Cutting Tomato Leaves to Produce More Fruit — 15 Comments

  1. The suggestion to compost the leaves or use them as mulch is not a good one since it will propagate tomato diseases.

  2. The leaves provide the plant with essential nutrients through photosynthesis. They do not just supply the plant with shade…

    • That’s actually not correct. Photosynthesis does not provide any nutrients. The plant gets the nutrients from the water it absorbs thru the roots and leaves.
      Photosynthesis is when the plant harvests energy from the Sun to use the nutrients to grow.

  3. Several statements in this video are incorrect.
    First, the leaves are not present to provide shade as one commentter stated.
    Second, leaves perform photosynthesis which is the biochemical process of generating energy from sunlight for the plant. Tomato plants require photosynthesis – without it, they die.
    Third, removing the (discolored) leaves helps to reduce growth of diseases (blights) which affect ALL tomato varieties. Hence, removing the leaves slows the onset of diseases during the growing season.
    Fourth, composting or using the cut leaves as mulch is NOT a good idea as the process recycles any diseases back into the soil – so next season’s plants will have a much more difficult time. Composting is possible ONLY if it guaranteed to get hot such that the diseased fungal spores are killed.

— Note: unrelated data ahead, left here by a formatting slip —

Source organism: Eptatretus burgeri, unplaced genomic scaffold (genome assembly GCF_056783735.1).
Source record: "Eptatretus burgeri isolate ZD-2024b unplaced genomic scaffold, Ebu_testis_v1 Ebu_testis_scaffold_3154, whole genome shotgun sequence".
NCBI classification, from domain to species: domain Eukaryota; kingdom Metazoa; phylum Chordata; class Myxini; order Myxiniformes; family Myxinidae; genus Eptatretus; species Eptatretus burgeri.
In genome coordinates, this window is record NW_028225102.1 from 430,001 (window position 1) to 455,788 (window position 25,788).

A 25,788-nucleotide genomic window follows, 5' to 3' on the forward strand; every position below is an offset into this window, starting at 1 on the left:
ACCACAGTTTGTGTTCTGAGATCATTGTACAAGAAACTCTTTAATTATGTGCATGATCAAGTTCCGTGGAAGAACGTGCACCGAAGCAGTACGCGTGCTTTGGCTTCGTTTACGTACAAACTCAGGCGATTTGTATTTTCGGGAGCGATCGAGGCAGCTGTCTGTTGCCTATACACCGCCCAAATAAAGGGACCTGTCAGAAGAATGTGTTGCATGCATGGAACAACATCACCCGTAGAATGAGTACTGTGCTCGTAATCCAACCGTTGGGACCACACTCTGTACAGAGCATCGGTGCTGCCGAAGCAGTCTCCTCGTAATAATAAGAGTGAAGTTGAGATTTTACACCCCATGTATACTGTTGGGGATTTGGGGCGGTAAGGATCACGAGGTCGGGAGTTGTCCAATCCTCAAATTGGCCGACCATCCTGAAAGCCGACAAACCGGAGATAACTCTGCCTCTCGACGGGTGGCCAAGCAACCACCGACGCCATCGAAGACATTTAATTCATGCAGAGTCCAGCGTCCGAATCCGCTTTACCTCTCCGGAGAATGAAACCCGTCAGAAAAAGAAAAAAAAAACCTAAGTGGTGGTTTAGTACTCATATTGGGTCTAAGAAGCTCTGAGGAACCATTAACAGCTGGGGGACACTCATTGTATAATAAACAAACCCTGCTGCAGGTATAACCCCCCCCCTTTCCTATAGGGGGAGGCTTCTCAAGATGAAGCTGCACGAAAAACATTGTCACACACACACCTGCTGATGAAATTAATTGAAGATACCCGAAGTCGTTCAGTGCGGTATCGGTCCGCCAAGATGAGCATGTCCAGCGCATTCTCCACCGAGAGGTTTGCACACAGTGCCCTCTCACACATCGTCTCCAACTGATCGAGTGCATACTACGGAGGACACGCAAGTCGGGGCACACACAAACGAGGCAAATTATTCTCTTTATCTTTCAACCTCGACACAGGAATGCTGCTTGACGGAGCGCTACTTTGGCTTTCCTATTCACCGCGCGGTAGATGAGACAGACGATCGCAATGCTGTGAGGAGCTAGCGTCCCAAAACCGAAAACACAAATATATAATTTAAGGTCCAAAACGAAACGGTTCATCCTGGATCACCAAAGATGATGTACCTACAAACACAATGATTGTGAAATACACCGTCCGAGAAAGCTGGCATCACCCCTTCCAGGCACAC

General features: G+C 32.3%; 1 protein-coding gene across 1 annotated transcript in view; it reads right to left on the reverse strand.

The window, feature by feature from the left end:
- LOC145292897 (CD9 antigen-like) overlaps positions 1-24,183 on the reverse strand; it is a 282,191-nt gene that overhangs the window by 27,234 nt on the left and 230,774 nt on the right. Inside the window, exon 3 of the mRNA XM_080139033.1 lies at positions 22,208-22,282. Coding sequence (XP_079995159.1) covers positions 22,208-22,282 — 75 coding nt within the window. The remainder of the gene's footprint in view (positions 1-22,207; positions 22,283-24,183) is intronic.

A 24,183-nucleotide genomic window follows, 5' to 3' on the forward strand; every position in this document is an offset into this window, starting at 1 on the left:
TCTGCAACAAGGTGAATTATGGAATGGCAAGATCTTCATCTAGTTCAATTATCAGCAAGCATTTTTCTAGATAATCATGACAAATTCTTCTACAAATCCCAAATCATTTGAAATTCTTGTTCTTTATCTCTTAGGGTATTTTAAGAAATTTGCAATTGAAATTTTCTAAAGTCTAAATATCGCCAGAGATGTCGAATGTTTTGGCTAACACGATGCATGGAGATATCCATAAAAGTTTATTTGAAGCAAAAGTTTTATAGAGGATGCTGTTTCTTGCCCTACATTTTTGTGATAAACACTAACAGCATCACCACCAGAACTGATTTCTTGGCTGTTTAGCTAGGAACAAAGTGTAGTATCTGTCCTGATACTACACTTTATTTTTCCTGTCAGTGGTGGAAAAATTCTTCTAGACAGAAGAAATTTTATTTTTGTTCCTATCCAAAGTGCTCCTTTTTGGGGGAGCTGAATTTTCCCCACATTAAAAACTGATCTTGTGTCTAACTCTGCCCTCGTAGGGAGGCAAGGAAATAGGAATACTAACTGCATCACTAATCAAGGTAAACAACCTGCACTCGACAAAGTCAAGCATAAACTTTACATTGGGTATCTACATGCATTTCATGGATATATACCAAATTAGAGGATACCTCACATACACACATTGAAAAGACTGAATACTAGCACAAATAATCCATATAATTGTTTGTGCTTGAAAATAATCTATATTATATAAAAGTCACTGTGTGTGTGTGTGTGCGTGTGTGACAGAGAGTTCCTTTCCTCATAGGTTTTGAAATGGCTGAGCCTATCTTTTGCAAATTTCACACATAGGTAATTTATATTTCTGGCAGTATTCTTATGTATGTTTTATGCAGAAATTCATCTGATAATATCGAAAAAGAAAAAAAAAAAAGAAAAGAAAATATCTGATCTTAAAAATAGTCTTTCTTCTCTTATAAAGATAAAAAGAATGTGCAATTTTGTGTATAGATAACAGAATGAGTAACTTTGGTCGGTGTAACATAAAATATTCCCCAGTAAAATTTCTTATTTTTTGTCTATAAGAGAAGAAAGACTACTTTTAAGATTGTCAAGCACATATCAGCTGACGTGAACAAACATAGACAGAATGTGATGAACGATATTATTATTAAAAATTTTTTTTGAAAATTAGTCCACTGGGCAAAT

4. After reading a few articles about pinching suckers from tomatoes, I suggest not using scissors or nippers for removing the leaves; if the leaves are diseased, the scissors can carry that disease from one plant to another. Those articles suggest pinching out the suckers, so I suggest you can take the leaves off with your fingers.

    And I agree those diseased leaves should not be composted. Put them in the garbage!

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